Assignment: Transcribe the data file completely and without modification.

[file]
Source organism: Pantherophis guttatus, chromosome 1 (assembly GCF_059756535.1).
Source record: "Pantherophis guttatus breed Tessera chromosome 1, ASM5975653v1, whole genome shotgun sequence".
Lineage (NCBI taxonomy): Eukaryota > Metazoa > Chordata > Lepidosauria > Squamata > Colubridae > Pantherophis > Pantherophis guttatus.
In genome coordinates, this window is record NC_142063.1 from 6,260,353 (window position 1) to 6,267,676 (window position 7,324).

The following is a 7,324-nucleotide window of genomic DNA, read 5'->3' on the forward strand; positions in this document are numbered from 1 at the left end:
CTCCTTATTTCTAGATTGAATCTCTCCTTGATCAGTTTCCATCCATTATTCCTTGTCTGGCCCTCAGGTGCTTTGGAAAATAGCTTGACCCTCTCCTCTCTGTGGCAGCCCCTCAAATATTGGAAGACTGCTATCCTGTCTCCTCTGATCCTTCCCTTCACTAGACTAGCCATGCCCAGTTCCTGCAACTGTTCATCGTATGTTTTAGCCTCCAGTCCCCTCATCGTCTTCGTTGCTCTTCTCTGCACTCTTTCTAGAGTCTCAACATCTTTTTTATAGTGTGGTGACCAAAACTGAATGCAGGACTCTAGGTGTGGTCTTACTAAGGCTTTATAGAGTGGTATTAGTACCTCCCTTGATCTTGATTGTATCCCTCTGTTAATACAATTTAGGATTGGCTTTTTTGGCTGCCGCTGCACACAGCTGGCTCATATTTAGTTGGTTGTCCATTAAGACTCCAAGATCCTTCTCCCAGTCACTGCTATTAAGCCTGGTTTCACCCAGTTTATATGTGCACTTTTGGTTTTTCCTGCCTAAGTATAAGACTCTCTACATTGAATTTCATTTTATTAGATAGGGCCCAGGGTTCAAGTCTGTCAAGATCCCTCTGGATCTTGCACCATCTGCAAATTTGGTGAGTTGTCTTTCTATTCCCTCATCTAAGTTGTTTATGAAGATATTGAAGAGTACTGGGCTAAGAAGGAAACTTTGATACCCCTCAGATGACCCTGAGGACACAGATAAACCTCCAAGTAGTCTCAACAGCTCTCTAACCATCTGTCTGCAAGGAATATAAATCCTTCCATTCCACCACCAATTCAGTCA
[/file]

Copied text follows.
Source organism: Pantherophis guttatus, chromosome 1 (assembly GCF_059756535.1).
Source record: "Pantherophis guttatus breed Tessera chromosome 1, ASM5975653v1, whole genome shotgun sequence".
Lineage (NCBI taxonomy): Eukaryota > Metazoa > Chordata > Lepidosauria > Squamata > Colubridae > Pantherophis > Pantherophis guttatus.
In genome coordinates, this window is record NC_142063.1 from 6,260,353 (window position 1) to 6,267,676 (window position 7,324).

The following is a 7,324-nucleotide window of genomic DNA, read 5'->3' on the forward strand; positions in this document are numbered from 1 at the left end:
CTCCTTATTTCTAGATTGAATCTCTCCTTGATCAGTTTCCATCCATTATTCCTTGTCTGGCCCTCAGGTGCTTTGGAAAATAGCTTGACCCTCTCCTCTCTGTGGCAGCCCCTCAAATATTGGAAGACTGCTATCCTGTCTCCTCTGATCCTTCCCTTCACTAGACTAGCCATGCCCAGTTCCTGCAACTGTTCATCGTATGTTTTAGCCTCCAGTCCCCTCATCGTCTTCGTTGCTCTTCTCTGCACTCTTTCTAGAGTCTCAACATCTTTTTTATAGTGTGGTGACCAAAACTGAATGCAGGACTCTAGGTGTGGTCTTACTAAGGCTTTATAGAGTGGTATTAGTACCTCCCTTGATCTTGATTGTATCCCTCTGTTAATACAATTTAGGATTGGCTTTTTTGGCTGCCGCTGCACACAGCTGGCTCATATTTAGTTGGTTGTCCATTAAGACTCCAAGATCCTTCTCCCAGTCACTGCTATTAAGCCTGGTTTCACCCAGTTTATATGTGCACTTTTGGTTTTTCCTGCCTAAGTATAAGACTCTCTACATTGAATTTCATTTTATTAGATAGGGCCCAGGGTTCAAGTCTGTCAAGATCCCTCTGGATCTTGCACCATCTGCAAATTTGGTGAGTTGTCTTTCTATTCCCTCATCTAAGTTGTTTATGAAGATATTGAAGAGTACTGGGCTAAGAAGGAAACTTTGATACCCCTCAGATGACCCTGAGGACACAGATAAACCTCCAAGTAGTCTCAACAGCTCTCTAACCATCTGTCTGCAAGGAATATAAATCCTTCCATTCCACCACCAATTCAGTCA